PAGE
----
It is all too easy to miss seeing scenes like this while driving, even at the relatively slow speeds of our back-country roads. If you add to that the fact that I’ve driven this road, both ways, more times than I can remember, it’s no wonder that such scenes might go unnoticed, and I really try to look.
On more than one occasion during the opening of our current exhibit people asked me where a particular photograph was taken. When I told them they were often surprised, telling me that they knew exactly where I meant and yet had never noticed. It doesn’t surprise me. It takes so much of our attention to drive our cars, listen to conversations going on around us, plan what to have for dinner and change the station on the radio. It takes practice and a will to see beyond the road in front of us. It also takes a willingness to stop and look more carefully, and to sometimes be wrong. Sometimes there is no photograph to be had, but even then we have the chance to get just a little closer to our environment, to where we live. But it isn’t only the dramatic that should be worthy of our attention. Trees, bushes and weeds make up such a large part of where I live they deserve my notice. And the more I notice, the more interesting and beautiful they are to me. The plain, the mundane, the ordinary become more than worthy, they demand that I pay attention and photograph them.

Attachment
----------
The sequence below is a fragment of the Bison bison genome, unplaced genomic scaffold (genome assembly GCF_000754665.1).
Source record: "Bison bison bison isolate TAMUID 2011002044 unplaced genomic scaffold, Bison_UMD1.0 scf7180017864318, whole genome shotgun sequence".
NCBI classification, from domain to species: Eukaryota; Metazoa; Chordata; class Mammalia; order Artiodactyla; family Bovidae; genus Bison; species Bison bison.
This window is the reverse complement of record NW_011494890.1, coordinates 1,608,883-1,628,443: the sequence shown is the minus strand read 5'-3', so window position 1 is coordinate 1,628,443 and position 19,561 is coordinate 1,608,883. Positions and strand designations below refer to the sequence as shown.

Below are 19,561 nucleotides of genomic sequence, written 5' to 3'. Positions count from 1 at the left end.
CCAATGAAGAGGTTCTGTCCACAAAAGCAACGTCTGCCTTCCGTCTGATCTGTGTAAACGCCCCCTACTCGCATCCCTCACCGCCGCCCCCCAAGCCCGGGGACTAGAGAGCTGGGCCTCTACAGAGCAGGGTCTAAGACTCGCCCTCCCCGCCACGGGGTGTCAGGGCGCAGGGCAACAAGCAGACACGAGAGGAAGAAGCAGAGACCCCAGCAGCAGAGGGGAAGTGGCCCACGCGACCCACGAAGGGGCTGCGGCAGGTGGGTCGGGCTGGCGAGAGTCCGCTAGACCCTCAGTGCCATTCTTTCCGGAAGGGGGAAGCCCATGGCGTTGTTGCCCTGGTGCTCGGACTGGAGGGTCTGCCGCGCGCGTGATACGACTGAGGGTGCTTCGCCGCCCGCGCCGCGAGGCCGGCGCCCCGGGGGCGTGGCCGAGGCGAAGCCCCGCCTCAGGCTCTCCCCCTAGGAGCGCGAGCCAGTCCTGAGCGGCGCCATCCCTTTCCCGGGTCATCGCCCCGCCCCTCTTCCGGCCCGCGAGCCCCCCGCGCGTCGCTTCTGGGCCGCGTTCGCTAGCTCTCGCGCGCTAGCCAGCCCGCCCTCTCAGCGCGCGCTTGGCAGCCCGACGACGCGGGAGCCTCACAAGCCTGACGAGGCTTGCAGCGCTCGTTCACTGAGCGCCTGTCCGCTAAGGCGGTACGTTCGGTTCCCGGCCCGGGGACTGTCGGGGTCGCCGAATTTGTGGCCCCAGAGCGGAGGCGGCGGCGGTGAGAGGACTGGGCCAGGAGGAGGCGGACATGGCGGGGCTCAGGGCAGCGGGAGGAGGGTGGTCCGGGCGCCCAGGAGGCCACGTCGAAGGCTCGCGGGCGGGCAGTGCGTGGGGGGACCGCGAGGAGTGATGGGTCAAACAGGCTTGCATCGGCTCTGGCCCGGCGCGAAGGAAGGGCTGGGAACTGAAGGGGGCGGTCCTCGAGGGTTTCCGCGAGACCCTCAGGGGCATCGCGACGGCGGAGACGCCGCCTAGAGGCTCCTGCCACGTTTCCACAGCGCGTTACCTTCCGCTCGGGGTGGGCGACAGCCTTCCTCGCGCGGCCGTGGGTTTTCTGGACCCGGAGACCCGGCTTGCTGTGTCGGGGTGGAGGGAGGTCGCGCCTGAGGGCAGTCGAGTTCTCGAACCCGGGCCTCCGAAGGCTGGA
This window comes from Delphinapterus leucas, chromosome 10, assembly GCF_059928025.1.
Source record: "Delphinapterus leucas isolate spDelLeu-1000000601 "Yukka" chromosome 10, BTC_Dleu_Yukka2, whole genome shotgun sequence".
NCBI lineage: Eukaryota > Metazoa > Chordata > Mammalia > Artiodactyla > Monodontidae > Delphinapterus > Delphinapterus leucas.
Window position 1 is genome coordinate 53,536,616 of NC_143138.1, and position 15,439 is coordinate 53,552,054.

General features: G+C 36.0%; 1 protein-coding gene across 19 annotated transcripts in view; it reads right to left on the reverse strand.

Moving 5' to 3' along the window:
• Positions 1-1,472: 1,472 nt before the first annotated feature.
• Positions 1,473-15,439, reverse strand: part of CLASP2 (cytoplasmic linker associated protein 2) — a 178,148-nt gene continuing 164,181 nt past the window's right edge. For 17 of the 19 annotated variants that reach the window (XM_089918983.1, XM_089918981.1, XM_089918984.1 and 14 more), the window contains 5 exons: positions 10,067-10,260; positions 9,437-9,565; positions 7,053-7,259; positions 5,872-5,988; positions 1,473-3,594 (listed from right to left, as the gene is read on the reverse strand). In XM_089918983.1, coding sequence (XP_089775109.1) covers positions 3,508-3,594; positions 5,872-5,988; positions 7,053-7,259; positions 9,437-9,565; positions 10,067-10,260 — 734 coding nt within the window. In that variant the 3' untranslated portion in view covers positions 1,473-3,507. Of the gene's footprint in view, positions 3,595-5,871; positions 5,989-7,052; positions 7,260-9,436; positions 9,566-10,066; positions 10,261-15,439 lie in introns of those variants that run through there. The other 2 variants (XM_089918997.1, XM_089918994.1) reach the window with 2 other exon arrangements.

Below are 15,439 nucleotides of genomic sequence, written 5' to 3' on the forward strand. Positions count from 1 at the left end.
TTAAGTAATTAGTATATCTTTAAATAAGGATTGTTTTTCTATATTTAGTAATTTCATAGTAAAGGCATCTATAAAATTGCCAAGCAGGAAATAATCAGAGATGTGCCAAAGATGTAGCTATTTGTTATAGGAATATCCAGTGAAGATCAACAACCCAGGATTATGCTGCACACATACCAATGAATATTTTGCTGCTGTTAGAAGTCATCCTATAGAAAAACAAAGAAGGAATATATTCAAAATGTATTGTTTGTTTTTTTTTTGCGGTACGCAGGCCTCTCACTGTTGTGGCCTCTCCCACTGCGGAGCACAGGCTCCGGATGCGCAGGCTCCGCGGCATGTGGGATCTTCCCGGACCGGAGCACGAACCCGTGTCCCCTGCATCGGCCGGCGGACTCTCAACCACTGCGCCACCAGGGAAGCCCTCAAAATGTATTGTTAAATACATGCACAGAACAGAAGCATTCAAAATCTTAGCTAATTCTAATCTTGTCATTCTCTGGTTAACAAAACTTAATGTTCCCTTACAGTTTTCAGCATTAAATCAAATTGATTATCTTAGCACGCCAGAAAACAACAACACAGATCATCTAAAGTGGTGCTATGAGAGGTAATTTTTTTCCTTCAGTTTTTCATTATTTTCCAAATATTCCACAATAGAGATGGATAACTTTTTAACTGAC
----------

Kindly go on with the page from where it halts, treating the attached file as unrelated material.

Driving home after work, I was focused a bit farther down the road, looking for a place to pull over for a different potential photograph, when I noticed out of the corner of my eye how the sun was streaming through the trees and highlighting the tree trunks and ferns. When I parked, instead of heading for the subject that had previously interested me, I walked back to this scene. With my long zoom I tried to penetrate the swampy forrest from my position just off the road*, but it was impossible. Anything could have been in there, and I loved that not knowing. In the end, there really isn’t anything beautiful to photograph here. No real subject, only a beautiful sense of light and mystery, and that’s what I attempted to capture.
*I think this qualifies for a place in my “Living on the edge” project as the ferns and trees grow right up to the road’s right of way.
Pentax K5IIs with 55-300mm zoom imported to my iPad Air and processed with Snapseed.